NALA Numeracy Conference

By:  Eileen O’Flaherty

Tutor, Tralee Centre


The annual Numeracy Conference was hosted by NALA in Trinity College Dublin on Tuesday, 30th May 2017.  Inez Bailey – CEO of NALA – was the first speaker and she informed us that NALA is aware that there is not enough work being done in the area of Numeracy and this is not all because of a lack of funding.  Learners seem to focus more on Literacy and do not demand Numeracy opportunities.  NALA are concerned that there seems to be little Numeracy going on “on a stand-alone basis” but that there does seem to be more of an integrated approach.  She also said that there is an ongoing review of standards at QQI Levels 2 and 3 and that the content is quite narrow.  NALA is keen to keep it learner-centred by ensuring real world concepts are being embraced through the content at both levels

Jill Brown, of the Controlled Schools’ Support Council, Belfast spoke on “Promoting learning in mathematics using digital technologies”.  She posed the question “Do we embrace or resist technology?”  She answered by saying that neither approach is correct – instead we need to reflect on what are the most  effective teaching methodologies that promotes effective learning!  She also stressed the importance of encouraging learners to look at different strategies for problem solving.  She gave various examples of real life concepts of getting learners to evaluate the best value in multi-pack offers e.g. two for the price of one offers, ten driving lessons for €200 etc.   However, being a critically reflective practitioner myself, I would have to say that Jill Brown did not suggest that learners be encouraged to reflect on actual quality of goods/services.  I believe it is important to reflect on quality – cheap is NOT always good and can end up more costly in the long run.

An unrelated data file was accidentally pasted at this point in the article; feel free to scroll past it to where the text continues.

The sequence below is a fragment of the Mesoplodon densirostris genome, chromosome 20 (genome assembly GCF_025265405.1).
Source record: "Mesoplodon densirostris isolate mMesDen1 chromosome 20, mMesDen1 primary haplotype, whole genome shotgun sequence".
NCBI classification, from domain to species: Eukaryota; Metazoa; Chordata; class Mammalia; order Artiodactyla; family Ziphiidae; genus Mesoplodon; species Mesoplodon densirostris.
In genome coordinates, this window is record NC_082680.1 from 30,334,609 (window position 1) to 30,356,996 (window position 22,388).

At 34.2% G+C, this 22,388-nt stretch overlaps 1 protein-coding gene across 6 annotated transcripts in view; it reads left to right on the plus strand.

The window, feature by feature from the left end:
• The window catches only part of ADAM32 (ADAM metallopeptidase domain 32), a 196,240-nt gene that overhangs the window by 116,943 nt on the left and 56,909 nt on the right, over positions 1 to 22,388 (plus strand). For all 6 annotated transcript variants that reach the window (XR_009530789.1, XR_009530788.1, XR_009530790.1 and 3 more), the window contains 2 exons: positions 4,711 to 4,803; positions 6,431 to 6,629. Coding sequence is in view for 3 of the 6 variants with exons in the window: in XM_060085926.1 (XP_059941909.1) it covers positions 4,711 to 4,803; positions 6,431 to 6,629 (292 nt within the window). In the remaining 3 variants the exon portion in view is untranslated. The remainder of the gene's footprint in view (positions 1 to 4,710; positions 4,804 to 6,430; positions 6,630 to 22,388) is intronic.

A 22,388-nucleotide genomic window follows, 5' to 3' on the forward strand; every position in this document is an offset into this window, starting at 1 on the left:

Niall O’Connor, Maths and Computer Studies teacher at Le Cheile Secondary School, Dublin spoke on the flipped numeracy classroom: How it’s done and why it works.  In basic terms content is devised, presented and recorded at home by the teacher.  It is then sent to the learners and they view it, taking notes using the Cornell University system of note taking.  Contact hours in the classroom can then be used more efficiently by focusing on any problem areas the students may have.  He stressed that this method emphasises the importance of content progress rather than grades.  Every video is linked to a syllabus point and Gold/Silver/Bronze digital badges are given at the end of a topic.   At most he uses three or four Apps for his methodologies he creates at home.

As usual it’s great to network with colleagues from all over Ireland and also to share resources.  Here are some: